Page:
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Jumping for Distance (Part 1): The Two-Foot Jump

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If you follow the sport of long drive (whether as a former competitor like me or as a non-competitor) and are interested in distance, you may have come across this modern idea of squatting down during your swing and jumping up with both legs to get more power as you come through impact, even to the point of coming off the ground. In this two-part article, I’d like to share my current thoughts about this.

In Part 1, I’ll go over how I think this two-foot jump concept came about and why I don’t think it’s necessarily a good idea to implement in your swing. Part 2 will discuss the 1-foot “jump” alternative and why I believe it is better.

With the two-foot jump, I think this came about from a few things.

First, in this age of using more advanced photography to analyze golf swings, it’s possible to look at a freeze frame moment of a golf swing with great visual clarity and think that that a specific position is some key or secret to the golf swing. But it’s important to keep in mind that a single positional snap shot could simply be a split-second moment of a larger fluid motion.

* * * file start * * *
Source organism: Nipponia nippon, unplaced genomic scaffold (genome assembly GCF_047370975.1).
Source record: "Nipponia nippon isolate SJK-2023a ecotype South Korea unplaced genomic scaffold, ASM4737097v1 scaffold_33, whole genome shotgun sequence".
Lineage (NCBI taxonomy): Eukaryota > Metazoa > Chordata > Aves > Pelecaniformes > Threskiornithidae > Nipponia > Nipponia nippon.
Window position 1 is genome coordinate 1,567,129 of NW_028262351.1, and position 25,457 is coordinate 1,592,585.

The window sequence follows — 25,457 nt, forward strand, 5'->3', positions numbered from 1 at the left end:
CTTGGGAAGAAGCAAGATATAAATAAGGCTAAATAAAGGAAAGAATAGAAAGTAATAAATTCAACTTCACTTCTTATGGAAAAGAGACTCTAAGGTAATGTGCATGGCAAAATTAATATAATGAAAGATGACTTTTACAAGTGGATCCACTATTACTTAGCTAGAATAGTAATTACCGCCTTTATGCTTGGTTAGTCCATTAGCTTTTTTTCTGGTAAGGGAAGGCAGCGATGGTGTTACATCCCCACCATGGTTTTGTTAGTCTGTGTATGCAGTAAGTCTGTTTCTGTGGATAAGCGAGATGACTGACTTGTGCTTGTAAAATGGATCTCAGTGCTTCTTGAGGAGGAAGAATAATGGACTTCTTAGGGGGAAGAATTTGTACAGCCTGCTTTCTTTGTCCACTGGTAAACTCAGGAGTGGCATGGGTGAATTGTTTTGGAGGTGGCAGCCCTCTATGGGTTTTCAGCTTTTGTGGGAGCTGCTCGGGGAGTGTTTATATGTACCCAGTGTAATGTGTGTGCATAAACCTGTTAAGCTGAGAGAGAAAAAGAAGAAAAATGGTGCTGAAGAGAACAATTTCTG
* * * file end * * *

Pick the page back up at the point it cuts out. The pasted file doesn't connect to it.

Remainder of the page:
Think of the Sam Snead squat. Snead was a long hitter and great player. If you take look at his down swing, he does get in to a position that looks like a squat. Because Snead was so good, I think the instruction world looked at this as some sort of key to Snead’s distance and play. Years go by and then the instruction morphs in to the squat being thought of as a key component to playing good golf.

Sam Snead in the squat position

However, looking at the larger motion, in the backswing Snead straightened his trail leg and got his weight over on his trail foot. By the time he finished his swing, this was reversed with his lead leg being straight and weight shifted over to that lead leg. It’s a relatively simple motion and in the middle of that transition, both legs happen to be slightly bent and look like a partial squat.

The foot and leg work of Sam Snead

Second, similarly with the slow-motion footage, analysis, and interest in long hitters and professional long drivers these days, I think perhaps it started out by noticing that a player happens to have a squat look in their swing with a subsequent two-foot jump type move that gets them airborne. This again gets thought of as some type of secret to power and it starts getting taught. Before you know it in our small world of golf, multiple players have caught wind of the concept and are trying to do it. The instruction world then notices and says “Look, now multiple players are doing it! It must be the key!”, even though they are the ones who propagated it. It’s sort of like quantum theory in which the observer can affect the outcome.